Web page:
From the sand to the forest to the lagoon, the scenery of Fiji's Sigatoka Sand Dunes is a sight to behold.
From the sand to the forest to the lagoon, the scenery of Fiji's Sigatoka Sand Dunes is a sight to behold. Shirley Sinclair

Admire the unparallelled beauty of Coral Coast national park

FORMER Fiji Rugby International Kini Sarai is reminded almost daily of the intense fitness training sessions he had to complete in the unforgiving Sigatoka Sand Dunes.

Now creeping closer to 50, he almost cringes as he recalls running up and down the beige-coloured dunes where each step swallows you up past your ankles like quicksand and burns the calves.

But there is method to the madness, as older Australians may recall.

Relentless sand dune training is what eccentric coach Percy Cerutty put Herb Elliott through in the lead-up to his 1500 metres victory by the largest margin at the 1960 Rome Olympics.

These days, Kini is able to conquer the dunes of this Coral Coast national park at a more leisurely pace as Outrigger on the Lagoon Resort activities manager.

The still deceptively fit former fullback likes nothing better than to introduce resort guests to the wonders of the 650ha park that lies only a few kilometres west of Sigatoka town and his resort.

The highest dune is said to be 60m but, as Kini says, it is hard to measure because of the ever-changing typography of shifting sands - the result of the fierce south-east trade winds.

Today on his group walk, Kini is accompanied by National Trust of Fiji community ranger Mereia Inoke - a veritable encyclopaedia of knowledge on the area.

Former Fiji rugby international Kini Sarai.
Former Fiji rugby international Kini Sarai.

Like Kini, she is passionate about the delicate ecosystem and its conservation and calls the national park her "safe haven".

She greets us at Sigatoka Sand Dunes Information Centre - the starting point for our morning commune with nature.

The information centre has evidence of the ancient Lapita people on display, and remnants of their daily lives more than 2600 years ago are still being uncovered in the sand dunes.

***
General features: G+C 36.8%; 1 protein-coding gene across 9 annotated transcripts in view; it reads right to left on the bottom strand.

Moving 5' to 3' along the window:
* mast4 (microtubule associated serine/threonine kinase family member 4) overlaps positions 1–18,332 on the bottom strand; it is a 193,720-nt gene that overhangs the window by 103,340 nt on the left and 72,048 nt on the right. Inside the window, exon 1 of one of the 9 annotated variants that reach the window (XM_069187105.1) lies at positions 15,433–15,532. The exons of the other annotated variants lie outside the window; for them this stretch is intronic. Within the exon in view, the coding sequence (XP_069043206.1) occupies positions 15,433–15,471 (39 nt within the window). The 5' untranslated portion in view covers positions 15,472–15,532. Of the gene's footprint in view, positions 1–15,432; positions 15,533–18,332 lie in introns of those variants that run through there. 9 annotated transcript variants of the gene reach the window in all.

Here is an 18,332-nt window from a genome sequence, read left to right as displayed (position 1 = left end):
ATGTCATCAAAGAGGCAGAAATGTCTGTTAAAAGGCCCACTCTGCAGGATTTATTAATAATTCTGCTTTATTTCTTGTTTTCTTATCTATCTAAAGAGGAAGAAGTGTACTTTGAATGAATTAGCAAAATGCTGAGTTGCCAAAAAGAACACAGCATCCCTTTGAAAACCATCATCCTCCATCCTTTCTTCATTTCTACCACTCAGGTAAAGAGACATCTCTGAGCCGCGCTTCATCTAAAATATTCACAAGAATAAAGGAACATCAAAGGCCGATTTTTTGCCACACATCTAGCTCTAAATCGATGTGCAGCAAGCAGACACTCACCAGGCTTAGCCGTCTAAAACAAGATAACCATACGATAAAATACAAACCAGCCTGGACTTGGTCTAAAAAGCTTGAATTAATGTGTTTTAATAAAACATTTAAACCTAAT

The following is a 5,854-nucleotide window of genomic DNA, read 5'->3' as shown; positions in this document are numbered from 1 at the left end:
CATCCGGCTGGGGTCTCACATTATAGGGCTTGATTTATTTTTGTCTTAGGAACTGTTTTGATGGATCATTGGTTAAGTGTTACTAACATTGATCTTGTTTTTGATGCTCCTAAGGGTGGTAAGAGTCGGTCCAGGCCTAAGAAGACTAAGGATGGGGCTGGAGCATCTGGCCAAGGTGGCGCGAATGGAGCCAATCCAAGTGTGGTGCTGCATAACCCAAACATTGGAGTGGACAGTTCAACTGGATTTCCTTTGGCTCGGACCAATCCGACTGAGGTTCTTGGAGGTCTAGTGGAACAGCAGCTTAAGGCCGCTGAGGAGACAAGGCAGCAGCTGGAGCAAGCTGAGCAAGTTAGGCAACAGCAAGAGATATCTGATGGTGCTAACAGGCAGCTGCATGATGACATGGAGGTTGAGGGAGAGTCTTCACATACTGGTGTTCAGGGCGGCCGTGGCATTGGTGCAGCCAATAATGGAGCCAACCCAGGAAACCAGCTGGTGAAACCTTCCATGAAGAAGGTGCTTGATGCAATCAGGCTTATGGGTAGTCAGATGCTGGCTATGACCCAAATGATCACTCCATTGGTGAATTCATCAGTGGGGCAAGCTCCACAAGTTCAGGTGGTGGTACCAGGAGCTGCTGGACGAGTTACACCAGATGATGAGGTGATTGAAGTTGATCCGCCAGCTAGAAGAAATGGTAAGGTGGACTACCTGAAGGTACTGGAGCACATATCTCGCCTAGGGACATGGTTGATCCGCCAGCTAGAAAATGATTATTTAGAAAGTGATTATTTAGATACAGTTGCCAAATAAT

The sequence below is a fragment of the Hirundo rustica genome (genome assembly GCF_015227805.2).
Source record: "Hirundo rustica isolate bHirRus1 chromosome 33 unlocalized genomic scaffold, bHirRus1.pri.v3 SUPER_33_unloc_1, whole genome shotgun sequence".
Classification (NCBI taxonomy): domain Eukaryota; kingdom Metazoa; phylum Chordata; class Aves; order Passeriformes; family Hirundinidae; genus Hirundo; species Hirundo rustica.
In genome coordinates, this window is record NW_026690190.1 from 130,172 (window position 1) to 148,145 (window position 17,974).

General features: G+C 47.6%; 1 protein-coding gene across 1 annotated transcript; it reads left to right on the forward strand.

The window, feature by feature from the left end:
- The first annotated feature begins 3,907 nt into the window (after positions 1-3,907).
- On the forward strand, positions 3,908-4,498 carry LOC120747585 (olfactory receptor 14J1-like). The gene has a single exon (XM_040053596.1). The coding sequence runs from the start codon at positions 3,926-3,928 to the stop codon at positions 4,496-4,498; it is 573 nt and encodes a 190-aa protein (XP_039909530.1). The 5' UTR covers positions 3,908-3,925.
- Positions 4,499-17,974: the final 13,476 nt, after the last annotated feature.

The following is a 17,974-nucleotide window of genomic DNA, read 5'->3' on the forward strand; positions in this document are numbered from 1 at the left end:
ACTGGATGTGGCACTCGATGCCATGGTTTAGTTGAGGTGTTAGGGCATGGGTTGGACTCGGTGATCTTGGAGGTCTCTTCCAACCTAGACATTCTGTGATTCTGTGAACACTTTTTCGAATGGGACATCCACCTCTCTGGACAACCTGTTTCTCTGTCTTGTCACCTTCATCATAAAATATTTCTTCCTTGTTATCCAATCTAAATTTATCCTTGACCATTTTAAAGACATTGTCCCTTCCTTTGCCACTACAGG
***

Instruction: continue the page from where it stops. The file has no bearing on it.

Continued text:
As we survey the coastal panorama from Yataga Lookout above a grassy firebreak track, Mereia tells us that outside Australia and New Zealand, this is the largest and most significant archaeological site in the Pacific.

She confesses she took two years to see her work here as more than a job. But now she loves it and enjoys sharing what she has learned.

"We have to protect what we have and to try to appreciate what nature has provided and what we have around us," she says.

The last time I ventured here, my surf-mad family dragged me over the scalding midday sand dunes with our ranger guide Sisa leading the way to the consistently good shorebreak near the mouth of the Sigatoka River.

Today, we take a less direct but far more scenic and pleasant route.

Throughout the 4.5km circuit, we move through ever-changing scenery from dry beach forest to open coastal heathland, up and down little Sahara dunes to the foreshore and finally through the secondary forest of exotic mahogany trees planted in the 1960s to halt sand encroachment on the nearby Queens Highway.

I am happy to see that nothing has changed in the ensuing eight years, with the same tranquillity and Robinson Crusoe feeling as we walk the black mineral-sand beach strewn with driftwood and stroll barefoot in the cool, clean waters of the foreshore.

Apart from a "runaway" horse dragging his master's rope and his companion dog on the beach, plus a few bushwalkers in the park, our group has this national treasure all to ourselves.

The waves of sand.
The waves of sand.

Kini and Mereia point out bush-medicine remedies, talk about plant pests and stop here and there to highlight specific trees and plants, insects and birds.

But the most unusual inhabitants we encounter are the "tree-huggers".

Made from vines and branch litter, these two characters have been born of Mereia's artistic creativity to highlight the park's ongoing community and global programs covering everything from reafforestation to volunteer work.

They help Mereia tell the story of the world's first recorded tree-huggers - 363 villagers in Rajasthan, in the Indian Himalayas, who sacrificed themselves in 1730 to protect khejri trees (that their community depended on) from loggers.

More than 240 years later on March 26, 1974, Gaura Devi and 27 other women from Reni - another village in India - confronted loggers and hugged trees to prevent them being axed.

More villagers joined the protest and after four days of stalemate, the loggers left empty-handed.

When the chief minister later ruled in favour of the villagers, the Chipko movement was born and inspired people around the world to take a stand against environmental destruction.

Now, nearly 40 years on, Mereia and Kini are doing their bit to create a new generation of tree huggers in Sigatoka Sand Dunes National Park.

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